One incredibly standout factor in this movie is the characters. Each of them is unique and has an arc, granted some more than others. I enjoyed every actor’s performance, it really felt like they all knew their characters, and that helped bring the personalities presented to life even more. I especially enjoyed Auyeung/Mr. Impotence in spite of his small role, as well as Shun and Uncle Fat. That is not to say that the others weren’t outstanding either. I felt real empathy and contempt when they were needed, and found myself attached to nearly everyone by the end.
Many horror films rely on cheap jump scares or overused tropes to really invoke a sense of discomfort in the audience. In The Midnight After, satire meets real horror in a way that is refreshing, and slightly unnerving. Not all the effects are perfect, and some of the comedic tone draws away from the horror, but when the movie gets at you with a situation, it gets at you hard. There are some intense concepts brought up that made me squirm a bit, and some ideas that, while not shown with the best of visuals, are unnerving to consider happening to oneself. As far as the horror aspect, I’d say there was just as much success as with comedy.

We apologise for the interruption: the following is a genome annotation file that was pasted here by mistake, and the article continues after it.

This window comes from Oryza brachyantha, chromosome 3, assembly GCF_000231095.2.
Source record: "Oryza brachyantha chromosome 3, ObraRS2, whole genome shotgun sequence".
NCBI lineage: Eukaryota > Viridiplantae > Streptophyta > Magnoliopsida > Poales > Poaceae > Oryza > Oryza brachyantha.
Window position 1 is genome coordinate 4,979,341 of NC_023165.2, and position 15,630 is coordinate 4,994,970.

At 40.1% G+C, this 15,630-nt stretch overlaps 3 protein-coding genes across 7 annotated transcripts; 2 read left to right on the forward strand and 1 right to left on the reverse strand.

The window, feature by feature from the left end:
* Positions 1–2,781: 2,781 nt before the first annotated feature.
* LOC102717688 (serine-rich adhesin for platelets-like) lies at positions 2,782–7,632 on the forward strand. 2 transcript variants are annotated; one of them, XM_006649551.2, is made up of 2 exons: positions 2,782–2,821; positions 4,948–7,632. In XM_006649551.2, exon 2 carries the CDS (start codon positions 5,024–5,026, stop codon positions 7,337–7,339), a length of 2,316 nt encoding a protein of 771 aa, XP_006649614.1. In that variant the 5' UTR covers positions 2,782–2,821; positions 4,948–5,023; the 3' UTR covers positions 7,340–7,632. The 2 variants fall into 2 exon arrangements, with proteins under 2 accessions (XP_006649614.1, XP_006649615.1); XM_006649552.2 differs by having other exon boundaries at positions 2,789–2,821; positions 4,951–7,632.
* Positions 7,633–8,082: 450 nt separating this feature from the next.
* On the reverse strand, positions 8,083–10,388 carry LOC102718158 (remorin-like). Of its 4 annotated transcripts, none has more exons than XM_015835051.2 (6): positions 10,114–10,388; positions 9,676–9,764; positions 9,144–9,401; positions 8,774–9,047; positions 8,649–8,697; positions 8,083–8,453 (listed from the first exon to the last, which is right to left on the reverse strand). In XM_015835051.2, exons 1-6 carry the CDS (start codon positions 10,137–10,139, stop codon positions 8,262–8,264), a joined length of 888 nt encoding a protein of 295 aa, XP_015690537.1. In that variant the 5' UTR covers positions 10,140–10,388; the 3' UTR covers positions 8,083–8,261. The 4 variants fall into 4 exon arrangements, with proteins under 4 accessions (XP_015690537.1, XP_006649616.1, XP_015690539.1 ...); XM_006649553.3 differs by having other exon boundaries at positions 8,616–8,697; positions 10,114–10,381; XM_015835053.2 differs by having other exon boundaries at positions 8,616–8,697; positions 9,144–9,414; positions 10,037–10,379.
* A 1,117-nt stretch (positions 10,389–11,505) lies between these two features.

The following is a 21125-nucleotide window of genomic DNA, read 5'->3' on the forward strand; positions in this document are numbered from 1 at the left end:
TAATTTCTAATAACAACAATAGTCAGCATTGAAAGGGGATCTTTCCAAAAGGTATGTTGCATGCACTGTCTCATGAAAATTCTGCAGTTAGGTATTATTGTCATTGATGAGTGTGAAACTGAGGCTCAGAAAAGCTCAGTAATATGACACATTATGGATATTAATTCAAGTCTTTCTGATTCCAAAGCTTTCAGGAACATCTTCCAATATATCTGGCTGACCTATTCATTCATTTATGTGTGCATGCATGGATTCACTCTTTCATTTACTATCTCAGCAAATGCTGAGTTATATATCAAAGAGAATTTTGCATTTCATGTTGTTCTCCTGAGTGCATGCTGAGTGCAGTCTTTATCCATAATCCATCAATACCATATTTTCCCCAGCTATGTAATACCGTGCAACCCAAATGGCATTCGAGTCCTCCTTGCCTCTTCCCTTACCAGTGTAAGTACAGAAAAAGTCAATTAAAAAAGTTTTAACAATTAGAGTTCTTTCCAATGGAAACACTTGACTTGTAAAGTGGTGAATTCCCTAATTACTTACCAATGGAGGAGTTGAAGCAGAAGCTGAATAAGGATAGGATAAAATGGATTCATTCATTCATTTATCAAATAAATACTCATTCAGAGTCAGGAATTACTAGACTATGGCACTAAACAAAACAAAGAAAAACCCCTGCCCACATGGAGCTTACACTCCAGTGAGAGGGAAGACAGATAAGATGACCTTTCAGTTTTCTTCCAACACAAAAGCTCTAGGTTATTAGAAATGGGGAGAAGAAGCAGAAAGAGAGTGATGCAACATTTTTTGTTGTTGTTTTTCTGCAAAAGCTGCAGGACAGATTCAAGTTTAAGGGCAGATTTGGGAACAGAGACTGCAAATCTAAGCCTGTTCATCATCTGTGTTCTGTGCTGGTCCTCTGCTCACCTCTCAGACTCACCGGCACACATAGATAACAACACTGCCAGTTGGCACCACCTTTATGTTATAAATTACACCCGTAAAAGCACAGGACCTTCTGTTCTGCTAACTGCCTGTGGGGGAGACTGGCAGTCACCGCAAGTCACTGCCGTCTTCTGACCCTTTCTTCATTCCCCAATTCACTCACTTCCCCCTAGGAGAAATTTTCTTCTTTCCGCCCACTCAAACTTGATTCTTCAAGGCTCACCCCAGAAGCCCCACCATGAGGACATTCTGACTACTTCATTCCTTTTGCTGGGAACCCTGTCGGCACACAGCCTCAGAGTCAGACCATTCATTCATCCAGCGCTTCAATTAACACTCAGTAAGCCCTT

There is something I should revisit, and that is the confusion factor in The Midnight After. I said it once, and I will say it again: you will be confused. This sometimes took away from my enjoyment of the plot, but it also engaged me in the humor more. I also watch many of these types of films because that confusion is what allures me so much. I like how different cinema becomes when you step into such a different culture. To some, this may be off-putting, but for those like me, who want a fun fever dream, it’s absolutely thrilling. If you like art or surrealist films, there are points in The Midnight After that take those styles and make them more grounded. Strange, but that’s the fun of it.